Thomas B. Morton has been attending and photographing ODUNDE since 1976. An exhibition of 30 of his black and white photographs is on display at the University of Pennsylvania Museum until January 16, 2000. It was organized by the Philadelphia Folklore Project, in collaboration with ODUNDE, Inc., as part of their effort to document African American folk arts and institutions in South Philadelphia. Morton is a photographer, linguist, and community relations specialist. His goal in photographing the festival was originally to capture the perfect ODUNDE moment—when everything comes together, “culturally, visually, intellectually, and emotionally.” We picture some of those captured moments here.—Ed.
South Philadelphian Lois Fernandez, one of the original organizers of the ODUNDE festival, was inspired by a visit to Nigeria in 1972 where she participated in a ceremony held annually in honor of Oshun, a Yoruba river goddess. “We have a river,” she thought. “We’re between two rivers. Why don’t we do an African American event? Why don’t we go to the river?” And so ODUNDE, which means “Happy New Year” in Yoruba, was founded. The festival arises out of the tradition of African American culture that integrates the sacred and the secular. A procession led by a Yoruba priest or priestess, and accompanied by a battery of drummers and dancers, culminates in an offering to Oshun made by throwing fruits and flowers from the South Street bridge into the Schuylkill River. Infused with deep religiosity. the event also has the festive atmosphere of a block party, with organized vendors, scheduled performers, and an African marketplace.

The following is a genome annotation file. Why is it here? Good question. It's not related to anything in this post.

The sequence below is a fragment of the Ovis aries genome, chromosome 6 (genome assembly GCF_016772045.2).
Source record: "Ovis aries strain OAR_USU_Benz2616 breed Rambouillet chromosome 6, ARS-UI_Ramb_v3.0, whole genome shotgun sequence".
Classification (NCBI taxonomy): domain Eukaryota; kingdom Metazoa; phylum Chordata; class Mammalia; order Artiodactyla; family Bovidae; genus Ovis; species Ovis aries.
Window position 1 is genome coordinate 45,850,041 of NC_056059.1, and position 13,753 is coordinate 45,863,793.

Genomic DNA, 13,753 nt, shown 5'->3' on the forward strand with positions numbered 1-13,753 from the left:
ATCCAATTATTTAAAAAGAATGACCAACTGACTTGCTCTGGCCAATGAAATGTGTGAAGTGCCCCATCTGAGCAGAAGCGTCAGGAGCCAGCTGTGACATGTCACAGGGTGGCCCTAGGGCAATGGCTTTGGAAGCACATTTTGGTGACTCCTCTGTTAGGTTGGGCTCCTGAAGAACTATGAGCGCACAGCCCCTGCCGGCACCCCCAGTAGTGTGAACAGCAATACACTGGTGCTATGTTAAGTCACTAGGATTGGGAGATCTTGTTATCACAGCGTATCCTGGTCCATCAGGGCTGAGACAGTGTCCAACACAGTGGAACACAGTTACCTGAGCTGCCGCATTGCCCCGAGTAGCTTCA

From its modest beginnings in 197 the festival has expanded over time to draw more than 200,000 people_ It has survived and flourished despite opposition and the gentrification that has threatened the neighborhood, a historic African American community. When the ceremonies begin on June 11, 2000, ODUNDE will have been celebrated on South Street for a quarter-century.